Terminal market success proves a mixed bag in Northern California

09/28/2012 02:58:00 PM
Vicky Boyd

“I think it’s slowed because immigration has slowed down,” Franzella said. “For the last 20 years, you’ve really had a lot of people coming in. Now they’re assimilating and moving out of the inner city.”

Those families that remain tend to have fewer children, he said.

Women, who once stayed at home to take care of the children, are now working outside the home.

No longer are they going to the neighborhood market every day. Instead, they shop at chains less frequently, loading up on essentials, Franzella said.

A downhill slide

But on the other side of the bay, the outlook isn’t as bright. At the Oakland Terminal Produce Market, also known as the Franklin Street Market, a handful of vendors hang on.

During the past decade, some have shut their door while others, such as Bay Cities Produce Co., have moved to newer or more expansive facilities.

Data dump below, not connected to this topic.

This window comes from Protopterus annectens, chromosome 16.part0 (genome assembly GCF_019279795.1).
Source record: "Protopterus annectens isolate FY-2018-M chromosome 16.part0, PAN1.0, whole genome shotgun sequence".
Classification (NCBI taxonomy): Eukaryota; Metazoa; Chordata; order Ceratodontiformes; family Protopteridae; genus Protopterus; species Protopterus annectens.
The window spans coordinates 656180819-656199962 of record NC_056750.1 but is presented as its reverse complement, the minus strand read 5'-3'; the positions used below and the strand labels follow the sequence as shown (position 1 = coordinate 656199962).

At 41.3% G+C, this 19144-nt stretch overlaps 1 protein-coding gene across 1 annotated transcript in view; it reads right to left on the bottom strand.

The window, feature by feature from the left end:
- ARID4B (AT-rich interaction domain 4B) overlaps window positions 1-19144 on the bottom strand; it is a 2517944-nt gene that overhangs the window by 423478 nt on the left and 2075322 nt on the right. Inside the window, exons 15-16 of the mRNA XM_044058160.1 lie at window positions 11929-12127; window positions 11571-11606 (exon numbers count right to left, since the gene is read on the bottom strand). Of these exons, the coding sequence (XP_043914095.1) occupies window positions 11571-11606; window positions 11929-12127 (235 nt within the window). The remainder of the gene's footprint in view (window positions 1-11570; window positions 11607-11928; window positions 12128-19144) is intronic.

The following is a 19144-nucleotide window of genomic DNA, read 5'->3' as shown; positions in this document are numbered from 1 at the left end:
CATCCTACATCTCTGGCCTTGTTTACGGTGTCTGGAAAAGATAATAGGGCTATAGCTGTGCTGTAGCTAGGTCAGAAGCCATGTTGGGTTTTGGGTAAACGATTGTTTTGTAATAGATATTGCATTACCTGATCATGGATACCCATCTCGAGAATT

The buildings that house the market date back to the early 1900s and have historical status, so any major modifications would have to meet environmental and historical regulations, said Margot Lederer Prado, with the city’s Economic and Workforce Department.

The zoning also has changed, and the area near Jack London Square is now designated for light industrial, retail and restaurants, she said.

For more than a decade, there has been talk of the market relocating to part of the nearby former Oakland Army Base.

Any plans are now moot after the Oakland City Council in June approved a proposal by developer California Capital and Investment Group to turn the base into an intermodal and distribution site.

Although the city has plenty of buildings suited to produce wholesalers, Lederer Prado said there have been no takers because the rents in the Jack London Produce District are below market.

She is conducting a food cluster economic study to examine the financial benefits of enticing food-based companies to Oakland. The terminal market will be included.

In addition, Hope Collaborative, an Oakland-based group of community agencies, non-profits and citizens, has received a W.K. Kellogg Foundation grant to study the feasibility of creating a food hub in Oakland.

The terminal market also will be included, although in what role is unknown since the study is in its infancy.


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